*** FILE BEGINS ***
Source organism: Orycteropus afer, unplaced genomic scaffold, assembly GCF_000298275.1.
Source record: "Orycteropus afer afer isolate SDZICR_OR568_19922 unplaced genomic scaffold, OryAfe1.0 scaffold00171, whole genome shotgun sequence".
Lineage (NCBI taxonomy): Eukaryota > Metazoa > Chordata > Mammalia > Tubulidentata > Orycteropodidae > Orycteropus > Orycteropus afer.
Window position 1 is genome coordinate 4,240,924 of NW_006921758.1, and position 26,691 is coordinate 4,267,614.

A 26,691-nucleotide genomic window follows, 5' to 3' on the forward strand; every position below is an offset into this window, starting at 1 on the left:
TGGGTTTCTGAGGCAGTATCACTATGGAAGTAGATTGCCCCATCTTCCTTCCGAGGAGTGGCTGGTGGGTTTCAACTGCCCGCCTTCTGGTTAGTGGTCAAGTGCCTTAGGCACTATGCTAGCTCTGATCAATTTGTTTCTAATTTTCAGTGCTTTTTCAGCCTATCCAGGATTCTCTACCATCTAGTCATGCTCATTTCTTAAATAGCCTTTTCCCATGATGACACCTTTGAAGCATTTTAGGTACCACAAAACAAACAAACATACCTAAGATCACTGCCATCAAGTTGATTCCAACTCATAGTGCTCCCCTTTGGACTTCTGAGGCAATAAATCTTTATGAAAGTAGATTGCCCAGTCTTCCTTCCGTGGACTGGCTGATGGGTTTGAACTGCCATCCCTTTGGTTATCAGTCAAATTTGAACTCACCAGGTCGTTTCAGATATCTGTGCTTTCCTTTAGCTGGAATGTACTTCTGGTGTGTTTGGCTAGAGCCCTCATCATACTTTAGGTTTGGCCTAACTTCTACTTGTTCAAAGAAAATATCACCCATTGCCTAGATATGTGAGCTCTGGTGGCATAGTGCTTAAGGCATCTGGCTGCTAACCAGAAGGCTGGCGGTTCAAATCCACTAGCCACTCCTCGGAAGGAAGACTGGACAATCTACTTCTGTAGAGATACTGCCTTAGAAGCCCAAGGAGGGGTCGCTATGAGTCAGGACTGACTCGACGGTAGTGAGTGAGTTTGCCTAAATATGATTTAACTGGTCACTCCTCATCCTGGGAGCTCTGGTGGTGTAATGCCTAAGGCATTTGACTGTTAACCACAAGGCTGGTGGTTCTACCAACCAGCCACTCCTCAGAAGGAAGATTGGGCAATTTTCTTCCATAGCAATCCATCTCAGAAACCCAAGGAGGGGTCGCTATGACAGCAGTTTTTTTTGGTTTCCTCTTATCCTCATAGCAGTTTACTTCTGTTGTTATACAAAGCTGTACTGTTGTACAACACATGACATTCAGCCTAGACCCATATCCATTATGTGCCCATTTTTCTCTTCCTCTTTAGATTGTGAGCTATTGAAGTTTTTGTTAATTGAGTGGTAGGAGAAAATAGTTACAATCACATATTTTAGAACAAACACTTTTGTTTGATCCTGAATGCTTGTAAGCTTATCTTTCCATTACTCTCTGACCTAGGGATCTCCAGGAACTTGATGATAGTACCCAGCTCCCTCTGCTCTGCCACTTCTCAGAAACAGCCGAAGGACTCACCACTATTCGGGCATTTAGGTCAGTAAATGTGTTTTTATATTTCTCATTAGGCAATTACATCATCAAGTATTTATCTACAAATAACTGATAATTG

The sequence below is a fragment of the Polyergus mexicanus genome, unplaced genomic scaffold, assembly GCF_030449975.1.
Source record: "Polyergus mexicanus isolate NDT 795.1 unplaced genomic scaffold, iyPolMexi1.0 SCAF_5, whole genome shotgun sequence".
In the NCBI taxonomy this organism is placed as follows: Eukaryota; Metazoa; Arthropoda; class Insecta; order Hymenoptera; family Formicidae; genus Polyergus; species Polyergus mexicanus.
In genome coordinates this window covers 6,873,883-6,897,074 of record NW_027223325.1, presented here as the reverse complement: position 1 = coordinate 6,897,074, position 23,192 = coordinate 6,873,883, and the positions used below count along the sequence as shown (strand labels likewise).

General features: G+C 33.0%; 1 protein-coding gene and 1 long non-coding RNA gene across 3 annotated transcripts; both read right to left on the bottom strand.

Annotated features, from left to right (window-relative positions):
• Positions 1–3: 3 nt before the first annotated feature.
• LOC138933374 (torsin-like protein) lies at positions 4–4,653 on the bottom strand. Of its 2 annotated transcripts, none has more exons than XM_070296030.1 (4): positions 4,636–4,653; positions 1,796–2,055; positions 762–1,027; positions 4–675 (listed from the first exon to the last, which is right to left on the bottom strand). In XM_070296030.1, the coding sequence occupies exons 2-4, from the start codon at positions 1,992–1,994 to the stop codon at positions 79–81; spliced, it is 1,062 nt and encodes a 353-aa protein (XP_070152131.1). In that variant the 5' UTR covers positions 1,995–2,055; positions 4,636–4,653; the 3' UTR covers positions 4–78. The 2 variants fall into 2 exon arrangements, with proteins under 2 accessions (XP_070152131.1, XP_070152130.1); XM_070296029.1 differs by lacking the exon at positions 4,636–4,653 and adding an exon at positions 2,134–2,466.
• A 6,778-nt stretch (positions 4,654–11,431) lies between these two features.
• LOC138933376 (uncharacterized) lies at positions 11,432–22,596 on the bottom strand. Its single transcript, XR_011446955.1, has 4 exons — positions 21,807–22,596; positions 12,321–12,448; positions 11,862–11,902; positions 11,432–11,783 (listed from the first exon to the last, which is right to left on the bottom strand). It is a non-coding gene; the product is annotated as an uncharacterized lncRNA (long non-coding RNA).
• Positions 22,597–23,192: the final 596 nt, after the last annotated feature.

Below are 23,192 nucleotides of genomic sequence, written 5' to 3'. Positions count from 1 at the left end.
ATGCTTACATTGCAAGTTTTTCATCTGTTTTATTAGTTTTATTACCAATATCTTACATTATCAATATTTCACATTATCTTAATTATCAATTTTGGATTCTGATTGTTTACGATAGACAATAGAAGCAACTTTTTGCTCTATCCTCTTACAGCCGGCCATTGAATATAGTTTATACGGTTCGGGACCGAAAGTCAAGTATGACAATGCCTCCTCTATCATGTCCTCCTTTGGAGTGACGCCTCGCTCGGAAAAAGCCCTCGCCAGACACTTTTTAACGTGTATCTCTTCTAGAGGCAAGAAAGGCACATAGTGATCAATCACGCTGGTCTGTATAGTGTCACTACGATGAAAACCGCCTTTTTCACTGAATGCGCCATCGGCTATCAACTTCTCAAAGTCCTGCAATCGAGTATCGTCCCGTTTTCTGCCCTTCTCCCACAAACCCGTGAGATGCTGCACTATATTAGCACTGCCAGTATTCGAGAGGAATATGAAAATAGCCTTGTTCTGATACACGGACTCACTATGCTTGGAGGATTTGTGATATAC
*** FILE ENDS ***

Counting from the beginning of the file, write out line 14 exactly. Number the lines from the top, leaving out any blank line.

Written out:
• LOC138933374 (torsin-like protein) lies at positions 4–4,653 on the bottom strand. Of its 2 annotated transcripts, none has more exons than XM_070296030.1 (4): positions 4,636–4,653; positions 1,796–2,055; positions 762–1,027; positions 4–675 (listed from the first exon to the last, which is right to left on the bottom strand). In XM_070296030.1, the coding sequence occupies exons 2-4, from the start codon at positions 1,992–1,994 to the stop codon at positions 79–81; spliced, it is 1,062 nt and encodes a 353-aa protein (XP_070152131.1). In that variant the 5' UTR covers positions 1,995–2,055; positions 4,636–4,653; the 3' UTR covers positions 4–78. The 2 variants fall into 2 exon arrangements, with proteins under 2 accessions (XP_070152131.1, XP_070152130.1); XM_070296029.1 differs by lacking the exon at positions 4,636–4,653 and adding an exon at positions 2,134–2,466.